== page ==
“IN HONOR OF THOSE MEMBERS OF THE CENTRAL INTELLIGENCE AGENCY WHO GAVE THEIR LIVES IN THE SERVICE OF THEIR COUNTRY”
Memorial at the CIA Headquarters in Langley, Virginia
“Tucker Gougelmann was part of the remarkable generation that first set the tone of daring and determination that — more than a half century later — still moves and motivates the men and women of the CIA.Through multiple tours of risk and fire, Tucker was everything his country, his Agency, and his colleagues could ever ask of a senior officer. Time and again, he and those he led acquired the battlefield intelligence that saved American and South Vietnamese lives.”
Deputy Director of Central Intelligence (DDCI) John E. McLaughlin (June 8 2001)
April 14 2019 — Currently, there are 129 stars carved into the marble of the CIA Memorial Wall: 91 are unclassified. Who are those men and (11) women? When did they die? Why are they honoured by a star? Follow us on Twitter: @INTEL_TODAY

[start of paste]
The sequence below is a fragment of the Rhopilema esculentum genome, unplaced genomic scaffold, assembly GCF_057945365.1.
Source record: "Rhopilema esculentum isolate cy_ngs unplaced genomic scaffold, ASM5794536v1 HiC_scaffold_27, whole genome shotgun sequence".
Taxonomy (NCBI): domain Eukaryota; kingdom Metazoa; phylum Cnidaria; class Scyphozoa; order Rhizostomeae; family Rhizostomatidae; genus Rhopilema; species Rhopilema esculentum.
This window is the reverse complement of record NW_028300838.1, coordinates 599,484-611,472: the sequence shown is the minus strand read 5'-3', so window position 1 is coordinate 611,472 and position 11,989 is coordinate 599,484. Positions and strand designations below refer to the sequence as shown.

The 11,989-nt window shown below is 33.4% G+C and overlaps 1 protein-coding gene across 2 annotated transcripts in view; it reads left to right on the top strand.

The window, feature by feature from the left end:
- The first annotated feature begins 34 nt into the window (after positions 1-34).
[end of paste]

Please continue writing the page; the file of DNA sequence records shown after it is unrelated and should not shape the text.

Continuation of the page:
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In 1974, the CIA dedicated the Memorial Wall with 31 stars in 1974 to honor those who had fallen since the Agency’s founding in 1947.
On June 8 2001, the CIA formally commemorated the 78th star on its Memorial Wall, honoring former Agency officer Tucker Gougelmann, who died in Vietnam in the summer of 1976 after 11 months of torture.
Since the attacks of September 11 2001, 51 stars have been added to the Book of Honor and the Memorial Wall.
Gougelmann was a paramilitary officer who retired from the Agency in 1972 after a 23-year career that included service in Europe, Afghanistan, Korea, and Vietnam.
Gougelmann had returned to Saigon in the spring of 1975 — right after North Vietnam launched a major offensive — to try to secure exit visas for loved ones.
After missing the final flight out of Saigon, he was captured and disappeared into a dank prison cell, where he was tortured because of his past affiliation with CIA.
The decision to honor Gougelmann with a Memorial Star and place his name in the CIA’s Book of Honor was made after Agency officials broadened the criteria for inclusion on the Memorial Wall.
It was determined that although Gougelmann did not die in the line of duty while employed by CIA, his past affiliation with the Agency led to his death.
A Dirge for Tucker, Torture, and Dirty Work
by Kay Whitlock